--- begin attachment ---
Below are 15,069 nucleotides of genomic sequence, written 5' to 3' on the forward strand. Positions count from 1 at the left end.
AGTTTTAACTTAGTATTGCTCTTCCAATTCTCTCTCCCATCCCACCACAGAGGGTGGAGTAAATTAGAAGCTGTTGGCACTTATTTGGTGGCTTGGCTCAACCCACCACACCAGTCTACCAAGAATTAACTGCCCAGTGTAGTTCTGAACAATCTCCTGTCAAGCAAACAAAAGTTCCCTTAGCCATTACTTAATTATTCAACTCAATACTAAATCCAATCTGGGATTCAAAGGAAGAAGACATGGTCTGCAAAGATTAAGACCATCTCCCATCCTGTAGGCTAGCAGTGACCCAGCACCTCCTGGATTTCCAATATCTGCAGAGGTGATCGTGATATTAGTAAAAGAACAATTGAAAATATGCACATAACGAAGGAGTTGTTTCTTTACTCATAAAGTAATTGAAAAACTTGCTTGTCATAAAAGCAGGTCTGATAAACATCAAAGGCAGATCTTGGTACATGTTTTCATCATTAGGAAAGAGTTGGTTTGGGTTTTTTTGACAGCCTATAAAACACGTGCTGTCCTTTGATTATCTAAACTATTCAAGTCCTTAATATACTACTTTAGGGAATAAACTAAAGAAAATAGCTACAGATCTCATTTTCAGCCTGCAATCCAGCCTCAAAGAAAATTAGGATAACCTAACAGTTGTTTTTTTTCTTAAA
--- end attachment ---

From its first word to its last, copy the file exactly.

Below are 15,069 nucleotides of genomic sequence, written 5' to 3' on the forward strand. Positions count from 1 at the left end.
AGTTTTAACTTAGTATTGCTCTTCCAATTCTCTCTCCCATCCCACCACAGAGGGTGGAGTAAATTAGAAGCTGTTGGCACTTATTTGGTGGCTTGGCTCAACCCACCACACCAGTCTACCAAGAATTAACTGCCCAGTGTAGTTCTGAACAATCTCCTGTCAAGCAAACAAAAGTTCCCTTAGCCATTACTTAATTATTCAACTCAATACTAAATCCAATCTGGGATTCAAAGGAAGAAGACATGGTCTGCAAAGATTAAGACCATCTCCCATCCTGTAGGCTAGCAGTGACCCAGCACCTCCTGGATTTCCAATATCTGCAGAGGTGATCGTGATATTAGTAAAAGAACAATTGAAAATATGCACATAACGAAGGAGTTGTTTCTTTACTCATAAAGTAATTGAAAAACTTGCTTGTCATAAAAGCAGGTCTGATAAACATCAAAGGCAGATCTTGGTACATGTTTTCATCATTAGGAAAGAGTTGGTTTGGGTTTTTTTGACAGCCTATAAAACACGTGCTGTCCTTTGATTATCTAAACTATTCAAGTCCTTAATATACTACTTTAGGGAATAAACTAAAGAAAATAGCTACAGATCTCATTTTCAGCCTGCAATCCAGCCTCAAAGAAAATTAGGATAACCTAACAGTTGTTTTTTTTCTTAAA